Partial Solar Eclipse
The new moon on August 11, 2018, ushers in a partial solar eclipse in the daytime. The northern Arctic areas, which are drenched in daylight at this time of the year, are in a good position to watch the solar eclipse.
This partial eclipse occurs in the daylight hours on August 11 in the Arctic, far-northeastern Canada, Greenland, Iceland, Scandinavia, and much of Asia (north and east).
The eclipse will start out over the North Atlantic Ocean and Greenland, moving north and east so that the shadow simultaneously moves towards Iceland, northern Europe and the northern polar regions. Continuing its path over the top of the planet, the shadow will be wide enough to cover most of northern Russia from east to west. It will then dip down into Mongolia, China and surrounding areas.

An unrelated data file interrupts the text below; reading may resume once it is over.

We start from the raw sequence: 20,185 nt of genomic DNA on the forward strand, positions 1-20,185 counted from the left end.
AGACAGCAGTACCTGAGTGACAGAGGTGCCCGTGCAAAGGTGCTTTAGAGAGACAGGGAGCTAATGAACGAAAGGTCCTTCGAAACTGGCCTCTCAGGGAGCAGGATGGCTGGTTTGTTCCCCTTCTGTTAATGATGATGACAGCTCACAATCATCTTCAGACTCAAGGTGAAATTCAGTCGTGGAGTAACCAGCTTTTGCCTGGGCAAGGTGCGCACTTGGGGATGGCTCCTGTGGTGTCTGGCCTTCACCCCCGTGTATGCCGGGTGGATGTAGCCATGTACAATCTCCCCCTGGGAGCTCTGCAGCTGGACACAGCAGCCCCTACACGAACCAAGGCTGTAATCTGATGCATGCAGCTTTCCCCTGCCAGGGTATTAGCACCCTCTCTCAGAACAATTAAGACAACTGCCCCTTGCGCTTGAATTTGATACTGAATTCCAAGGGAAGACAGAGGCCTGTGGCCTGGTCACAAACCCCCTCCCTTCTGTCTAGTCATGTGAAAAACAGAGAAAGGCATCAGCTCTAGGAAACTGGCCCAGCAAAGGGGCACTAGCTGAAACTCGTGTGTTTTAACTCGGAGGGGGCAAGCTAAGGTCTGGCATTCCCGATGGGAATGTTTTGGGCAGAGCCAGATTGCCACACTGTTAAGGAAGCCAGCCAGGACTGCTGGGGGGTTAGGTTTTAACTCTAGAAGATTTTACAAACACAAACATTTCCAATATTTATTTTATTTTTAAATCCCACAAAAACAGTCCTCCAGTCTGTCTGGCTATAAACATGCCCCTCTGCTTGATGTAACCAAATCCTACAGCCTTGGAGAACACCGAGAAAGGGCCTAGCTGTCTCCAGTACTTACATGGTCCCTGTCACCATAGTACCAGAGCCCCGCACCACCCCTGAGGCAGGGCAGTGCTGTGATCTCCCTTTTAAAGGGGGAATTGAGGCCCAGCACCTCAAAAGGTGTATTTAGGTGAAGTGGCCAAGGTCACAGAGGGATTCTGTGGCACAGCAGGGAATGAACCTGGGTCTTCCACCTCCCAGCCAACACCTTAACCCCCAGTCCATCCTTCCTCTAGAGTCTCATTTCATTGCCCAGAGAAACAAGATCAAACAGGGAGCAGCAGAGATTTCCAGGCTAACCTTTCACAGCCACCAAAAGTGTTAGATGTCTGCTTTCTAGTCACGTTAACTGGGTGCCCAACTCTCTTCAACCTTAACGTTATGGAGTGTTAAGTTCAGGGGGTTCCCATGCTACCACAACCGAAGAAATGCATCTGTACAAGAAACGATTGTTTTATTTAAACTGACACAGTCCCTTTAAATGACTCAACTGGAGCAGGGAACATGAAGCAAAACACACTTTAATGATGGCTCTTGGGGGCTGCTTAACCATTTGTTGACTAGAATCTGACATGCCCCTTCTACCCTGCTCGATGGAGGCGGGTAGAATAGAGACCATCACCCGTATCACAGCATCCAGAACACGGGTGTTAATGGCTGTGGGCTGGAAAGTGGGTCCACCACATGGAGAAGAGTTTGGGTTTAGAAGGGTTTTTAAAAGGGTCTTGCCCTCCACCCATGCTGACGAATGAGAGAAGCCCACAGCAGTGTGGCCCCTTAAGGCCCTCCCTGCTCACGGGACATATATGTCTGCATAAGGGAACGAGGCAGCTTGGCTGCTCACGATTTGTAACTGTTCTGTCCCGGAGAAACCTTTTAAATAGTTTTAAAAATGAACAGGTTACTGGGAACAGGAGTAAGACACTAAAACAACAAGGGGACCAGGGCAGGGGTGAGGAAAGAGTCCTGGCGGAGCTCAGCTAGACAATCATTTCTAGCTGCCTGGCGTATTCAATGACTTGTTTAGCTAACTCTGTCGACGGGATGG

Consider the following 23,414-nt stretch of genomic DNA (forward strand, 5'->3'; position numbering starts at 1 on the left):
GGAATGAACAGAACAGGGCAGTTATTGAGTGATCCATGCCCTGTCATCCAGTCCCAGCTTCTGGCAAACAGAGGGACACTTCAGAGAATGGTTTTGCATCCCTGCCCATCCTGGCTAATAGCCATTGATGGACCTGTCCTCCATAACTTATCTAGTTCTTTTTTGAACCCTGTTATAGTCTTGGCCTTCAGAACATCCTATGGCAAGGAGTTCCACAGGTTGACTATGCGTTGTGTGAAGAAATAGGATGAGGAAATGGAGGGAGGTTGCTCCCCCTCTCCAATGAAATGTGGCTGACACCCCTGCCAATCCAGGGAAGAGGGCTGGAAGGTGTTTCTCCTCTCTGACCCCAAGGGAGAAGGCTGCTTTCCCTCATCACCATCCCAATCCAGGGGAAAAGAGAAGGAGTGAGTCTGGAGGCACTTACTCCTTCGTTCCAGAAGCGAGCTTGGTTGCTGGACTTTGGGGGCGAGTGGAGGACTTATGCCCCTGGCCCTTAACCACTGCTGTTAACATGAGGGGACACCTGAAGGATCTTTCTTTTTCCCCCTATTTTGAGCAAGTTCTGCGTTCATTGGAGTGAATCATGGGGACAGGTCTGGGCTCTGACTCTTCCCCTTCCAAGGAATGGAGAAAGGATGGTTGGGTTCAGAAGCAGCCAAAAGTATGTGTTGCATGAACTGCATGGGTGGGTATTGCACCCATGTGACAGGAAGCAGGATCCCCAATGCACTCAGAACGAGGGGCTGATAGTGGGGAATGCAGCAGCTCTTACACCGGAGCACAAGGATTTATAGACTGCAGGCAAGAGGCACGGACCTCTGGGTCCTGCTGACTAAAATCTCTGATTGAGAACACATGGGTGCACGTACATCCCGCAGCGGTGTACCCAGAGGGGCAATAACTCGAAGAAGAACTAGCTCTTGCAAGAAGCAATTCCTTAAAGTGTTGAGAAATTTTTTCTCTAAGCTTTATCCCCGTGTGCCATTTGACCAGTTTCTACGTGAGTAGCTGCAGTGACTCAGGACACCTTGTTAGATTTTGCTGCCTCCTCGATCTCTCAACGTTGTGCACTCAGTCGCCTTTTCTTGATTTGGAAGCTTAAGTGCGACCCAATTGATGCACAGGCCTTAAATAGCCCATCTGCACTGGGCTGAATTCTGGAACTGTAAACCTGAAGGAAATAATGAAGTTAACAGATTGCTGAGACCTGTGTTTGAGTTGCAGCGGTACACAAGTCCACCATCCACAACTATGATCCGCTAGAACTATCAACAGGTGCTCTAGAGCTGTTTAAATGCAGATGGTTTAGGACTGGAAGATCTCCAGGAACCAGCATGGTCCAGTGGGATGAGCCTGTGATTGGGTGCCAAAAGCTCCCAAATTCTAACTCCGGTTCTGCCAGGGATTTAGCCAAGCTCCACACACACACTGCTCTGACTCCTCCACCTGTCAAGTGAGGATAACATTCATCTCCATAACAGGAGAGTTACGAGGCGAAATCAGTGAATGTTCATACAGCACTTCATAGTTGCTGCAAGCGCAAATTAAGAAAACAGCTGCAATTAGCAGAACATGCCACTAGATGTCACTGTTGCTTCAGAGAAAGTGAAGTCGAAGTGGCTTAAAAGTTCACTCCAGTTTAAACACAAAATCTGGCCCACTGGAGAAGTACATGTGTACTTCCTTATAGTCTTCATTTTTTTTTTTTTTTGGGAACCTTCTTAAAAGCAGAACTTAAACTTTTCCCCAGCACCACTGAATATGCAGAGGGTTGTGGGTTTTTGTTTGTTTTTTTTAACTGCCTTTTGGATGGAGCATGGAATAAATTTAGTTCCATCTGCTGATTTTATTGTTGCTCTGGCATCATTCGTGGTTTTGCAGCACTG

It will officially begin at 4:02 a.m. EDT (0802 GMT). Maximum eclipse will happen at 5:46 a.m. EDT (0946 GMT), when the eclipse is at magnitude 0.7361.
On a worldwide scale, the partial eclipse lasts about 3.5 hours, starting at sunrise in northeastern North America and ending at sunset along the Asian Pacific Coast. If you’re in a position to witness this eclipse, be sure to use proper eye protection.